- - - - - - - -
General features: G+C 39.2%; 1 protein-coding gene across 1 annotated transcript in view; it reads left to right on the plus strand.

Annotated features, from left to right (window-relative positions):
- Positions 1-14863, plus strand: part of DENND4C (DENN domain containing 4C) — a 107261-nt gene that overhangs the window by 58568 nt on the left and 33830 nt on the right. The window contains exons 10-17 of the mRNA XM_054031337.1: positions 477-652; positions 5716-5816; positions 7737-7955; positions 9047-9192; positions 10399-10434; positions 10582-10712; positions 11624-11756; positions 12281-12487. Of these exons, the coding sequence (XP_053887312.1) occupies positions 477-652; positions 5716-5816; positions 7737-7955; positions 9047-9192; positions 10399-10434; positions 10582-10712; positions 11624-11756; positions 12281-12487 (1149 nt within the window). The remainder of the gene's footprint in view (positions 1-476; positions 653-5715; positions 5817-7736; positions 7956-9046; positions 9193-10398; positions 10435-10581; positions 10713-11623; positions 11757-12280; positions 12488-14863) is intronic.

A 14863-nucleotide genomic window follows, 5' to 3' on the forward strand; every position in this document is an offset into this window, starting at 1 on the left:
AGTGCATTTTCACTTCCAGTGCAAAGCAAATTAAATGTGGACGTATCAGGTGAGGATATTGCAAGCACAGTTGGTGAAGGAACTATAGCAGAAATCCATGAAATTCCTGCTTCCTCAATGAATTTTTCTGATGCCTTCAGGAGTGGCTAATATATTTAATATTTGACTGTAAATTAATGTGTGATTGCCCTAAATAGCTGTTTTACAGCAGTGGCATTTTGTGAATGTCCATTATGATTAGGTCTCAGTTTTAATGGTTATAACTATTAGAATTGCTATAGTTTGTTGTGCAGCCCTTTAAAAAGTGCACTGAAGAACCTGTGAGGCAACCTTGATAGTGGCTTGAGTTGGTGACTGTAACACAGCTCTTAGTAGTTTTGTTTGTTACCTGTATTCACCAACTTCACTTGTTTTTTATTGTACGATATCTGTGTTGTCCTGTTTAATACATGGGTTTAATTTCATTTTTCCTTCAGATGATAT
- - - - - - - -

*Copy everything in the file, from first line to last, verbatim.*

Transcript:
General features: G+C 39.2%; 1 protein-coding gene across 1 annotated transcript in view; it reads left to right on the plus strand.

Annotated features, from left to right (window-relative positions):
- Positions 1-14863, plus strand: part of DENND4C (DENN domain containing 4C) — a 107261-nt gene that overhangs the window by 58568 nt on the left and 33830 nt on the right. The window contains exons 10-17 of the mRNA XM_054031337.1: positions 477-652; positions 5716-5816; positions 7737-7955; positions 9047-9192; positions 10399-10434; positions 10582-10712; positions 11624-11756; positions 12281-12487. Of these exons, the coding sequence (XP_053887312.1) occupies positions 477-652; positions 5716-5816; positions 7737-7955; positions 9047-9192; positions 10399-10434; positions 10582-10712; positions 11624-11756; positions 12281-12487 (1149 nt within the window). The remainder of the gene's footprint in view (positions 1-476; positions 653-5715; positions 5817-7736; positions 7956-9046; positions 9193-10398; positions 10435-10581; positions 10713-11623; positions 11757-12280; positions 12488-14863) is intronic.

A 14863-nucleotide genomic window follows, 5' to 3' on the forward strand; every position in this document is an offset into this window, starting at 1 on the left:
AGTGCATTTTCACTTCCAGTGCAAAGCAAATTAAATGTGGACGTATCAGGTGAGGATATTGCAAGCACAGTTGGTGAAGGAACTATAGCAGAAATCCATGAAATTCCTGCTTCCTCAATGAATTTTTCTGATGCCTTCAGGAGTGGCTAATATATTTAATATTTGACTGTAAATTAATGTGTGATTGCCCTAAATAGCTGTTTTACAGCAGTGGCATTTTGTGAATGTCCATTATGATTAGGTCTCAGTTTTAATGGTTATAACTATTAGAATTGCTATAGTTTGTTGTGCAGCCCTTTAAAAAGTGCACTGAAGAACCTGTGAGGCAACCTTGATAGTGGCTTGAGTTGGTGACTGTAACACAGCTCTTAGTAGTTTTGTTTGTTACCTGTATTCACCAACTTCACTTGTTTTTTATTGTACGATATCTGTGTTGTCCTGTTTAATACATGGGTTTAATTTCATTTTTCCTTCAGATGATAT